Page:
chweitzer Mountain Ski Resort in Sandpoint, Idaho, as described by Tom Russell, an architect at Hendricks Architecture.
The first weekend in April this year was a real treat for Schweitzer Mountain skiers. It was the last weekend of the season, the sky was a cloudless deep blue, and there was new snow on the ground. By the end of the day Sunday, it was 50+ degrees. I stood on top of the Mountain on Sunday afternoon taking in the views of Lake Pend Oreille and Montana to the east . "This is why I live here" I thought. I find myself thinking or saying this an awful lot, and I probably wasn't the only one at Schweitzer that day who felt lucky to have chosen Sandpoint, Idaho as my home.
It was a busy day at Schweitzer, maybe the busiest of the season, and there were people everywhere enjoying lunch, drinks , live music, the goofy games of "Spring Daze" or the great skiing . Despite the record crowds, I hadn't stood in a lift line all day, and the slopes never seemed crowded. Schweitzer boasts 2900 acres of terrain, and it takes an awful lot of people to make that feel crowded. The only thing I would have changed that day was to have my family there to enjoy it with me - they were out of town for spring break. Schweitzer is a great family mountain, and we see most of our friends there every weekend.
Prior to living in Sandpoint, I lived in Colorado and Utah for 20 years. I tolerated big crowds, gridlock traffic, and expensive lift tickets to indulge my skiing habit. I knew Sandpoint had Schweitzer Mountain, and we had been there several times in the summer, but I had no idea how great it was until I skied there. I have been skiing for as long as I can remember, and I have been almost everywhere in the US and Canada. In all honesty, Schweitzer is near the top of my favorites list. I continue to be amazed at how un-crowded, affordable, and accessible it is. For quality of ski terrain, I would compare it to Crested Butte in Colorado, Snow Basin in Utah, and Bridger Bowl in Montana.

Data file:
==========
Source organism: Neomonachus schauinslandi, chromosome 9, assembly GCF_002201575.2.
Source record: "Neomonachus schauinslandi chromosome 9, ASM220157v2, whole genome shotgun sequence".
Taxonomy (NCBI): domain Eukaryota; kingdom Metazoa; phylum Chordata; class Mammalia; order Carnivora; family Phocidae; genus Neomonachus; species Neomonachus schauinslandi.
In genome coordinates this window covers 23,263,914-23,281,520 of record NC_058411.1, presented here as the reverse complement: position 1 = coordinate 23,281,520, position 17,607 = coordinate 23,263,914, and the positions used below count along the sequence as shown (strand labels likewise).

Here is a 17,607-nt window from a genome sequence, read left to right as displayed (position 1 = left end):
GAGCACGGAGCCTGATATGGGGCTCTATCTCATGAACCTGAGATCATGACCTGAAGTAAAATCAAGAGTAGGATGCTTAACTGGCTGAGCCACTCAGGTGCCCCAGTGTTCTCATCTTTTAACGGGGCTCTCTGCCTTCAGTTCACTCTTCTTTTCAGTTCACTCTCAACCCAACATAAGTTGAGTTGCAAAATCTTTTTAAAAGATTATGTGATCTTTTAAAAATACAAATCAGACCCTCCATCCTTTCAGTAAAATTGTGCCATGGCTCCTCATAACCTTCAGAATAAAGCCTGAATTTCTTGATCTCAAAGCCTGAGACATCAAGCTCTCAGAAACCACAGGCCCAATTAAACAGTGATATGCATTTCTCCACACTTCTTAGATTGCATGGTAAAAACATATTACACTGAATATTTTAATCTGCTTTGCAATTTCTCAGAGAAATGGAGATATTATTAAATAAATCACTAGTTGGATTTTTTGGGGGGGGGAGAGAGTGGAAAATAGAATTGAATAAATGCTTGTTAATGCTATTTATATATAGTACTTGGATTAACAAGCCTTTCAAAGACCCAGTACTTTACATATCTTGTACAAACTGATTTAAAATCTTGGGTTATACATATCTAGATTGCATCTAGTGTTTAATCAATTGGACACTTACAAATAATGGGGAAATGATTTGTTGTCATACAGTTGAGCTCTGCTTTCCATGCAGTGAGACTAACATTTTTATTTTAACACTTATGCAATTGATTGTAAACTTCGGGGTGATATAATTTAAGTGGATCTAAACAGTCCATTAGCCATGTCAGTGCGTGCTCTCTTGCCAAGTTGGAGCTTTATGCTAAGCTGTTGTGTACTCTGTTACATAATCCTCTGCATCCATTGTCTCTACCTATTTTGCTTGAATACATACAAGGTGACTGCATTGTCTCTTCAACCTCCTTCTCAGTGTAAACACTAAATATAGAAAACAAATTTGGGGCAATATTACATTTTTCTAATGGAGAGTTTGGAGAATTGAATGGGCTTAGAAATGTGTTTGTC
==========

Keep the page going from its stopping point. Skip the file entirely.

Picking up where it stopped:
Schweitzer Village is only about 10 miles from Sandpoint, Idaho, up a steep mountain road. Its relationship to Sandpoint reminds me of Teton Village near Jackson and the Mountain Village at Telluride. Schweitzer has its own village center, with shops, restaurants, realtor offices, and lodging. It has everything you need, and there is still plenty of growing room for more businesses and accommodations. In the summer they have music festivals, mountain biking, mountain biking races, Frisbee golf, hiking, and lift service to the top of the mountain. Many people live there year round, though most residents are part time and seasonal.
One of my favorite aspects of the village is there is still room to move - it isn't densely developed with homes and condos on every postage stamp sized lot. Schweitzer Land and Timber is planning to build new LEED certified ski in/out timeshare condos in a new open neighborhood right near the base of the new Basin Express Quad. A few new quality developments with sizable lots, ski in access, and incredible views have been created in the last few years. If you are interested in ski area property, check out The Spires &The Ridge at Schweitzer.
When I was a youngster learning to ski on the icy little hills of the Northeast (my Vermont friends might take issue with the little part), I dreamed of heading west to the "real mountains". I seem to have ended up just where I hoped I would - a place a lot like the little Adirondack town where I came from but on a larger scale. I love Sandpoint, and Schweitzer is one of the biggest reasons why. If you are looking for a place to hang your boards and call home, give Schweitzer a try.
We design mountain homes of all sizes. If you find yourself falling victim to the charm of Sandpoint and Schweitzer, give us a call. We would love to help you create your mountain home.
Tom Russell, LEED AP
Hendricks Architecture, Mountain Architects in Sandpoint, Idaho
Previous Post: Origins of Mountain Architecture in America